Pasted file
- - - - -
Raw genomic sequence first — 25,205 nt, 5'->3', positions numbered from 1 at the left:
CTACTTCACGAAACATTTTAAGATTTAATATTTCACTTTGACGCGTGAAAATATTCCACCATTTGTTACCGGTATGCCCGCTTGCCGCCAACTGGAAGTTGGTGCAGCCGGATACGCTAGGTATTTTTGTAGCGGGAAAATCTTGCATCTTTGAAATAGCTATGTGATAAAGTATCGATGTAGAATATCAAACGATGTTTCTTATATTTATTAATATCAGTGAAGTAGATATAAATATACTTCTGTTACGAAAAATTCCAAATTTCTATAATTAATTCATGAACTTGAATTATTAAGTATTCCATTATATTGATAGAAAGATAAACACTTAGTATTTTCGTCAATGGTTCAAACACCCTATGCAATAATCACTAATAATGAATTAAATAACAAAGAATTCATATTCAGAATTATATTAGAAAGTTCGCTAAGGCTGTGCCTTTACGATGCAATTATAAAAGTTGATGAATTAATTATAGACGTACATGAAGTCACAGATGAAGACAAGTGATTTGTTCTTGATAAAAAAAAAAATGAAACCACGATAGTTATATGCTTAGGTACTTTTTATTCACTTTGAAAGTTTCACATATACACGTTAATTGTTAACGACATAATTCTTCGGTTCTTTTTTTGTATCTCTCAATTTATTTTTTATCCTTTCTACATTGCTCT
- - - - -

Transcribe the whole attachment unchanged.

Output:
Raw genomic sequence first — 25,205 nt, 5'->3', positions numbered from 1 at the left:
CTACTTCACGAAACATTTTAAGATTTAATATTTCACTTTGACGCGTGAAAATATTCCACCATTTGTTACCGGTATGCCCGCTTGCCGCCAACTGGAAGTTGGTGCAGCCGGATACGCTAGGTATTTTTGTAGCGGGAAAATCTTGCATCTTTGAAATAGCTATGTGATAAAGTATCGATGTAGAATATCAAACGATGTTTCTTATATTTATTAATATCAGTGAAGTAGATATAAATATACTTCTGTTACGAAAAATTCCAAATTTCTATAATTAATTCATGAACTTGAATTATTAAGTATTCCATTATATTGATAGAAAGATAAACACTTAGTATTTTCGTCAATGGTTCAAACACCCTATGCAATAATCACTAATAATGAATTAAATAACAAAGAATTCATATTCAGAATTATATTAGAAAGTTCGCTAAGGCTGTGCCTTTACGATGCAATTATAAAAGTTGATGAATTAATTATAGACGTACATGAAGTCACAGATGAAGACAAGTGATTTGTTCTTGATAAAAAAAAAAATGAAACCACGATAGTTATATGCTTAGGTACTTTTTATTCACTTTGAAAGTTTCACATATACACGTTAATTGTTAACGACATAATTCTTCGGTTCTTTTTTTGTATCTCTCAATTTATTTTTTATCCTTTCTACATTGCTCT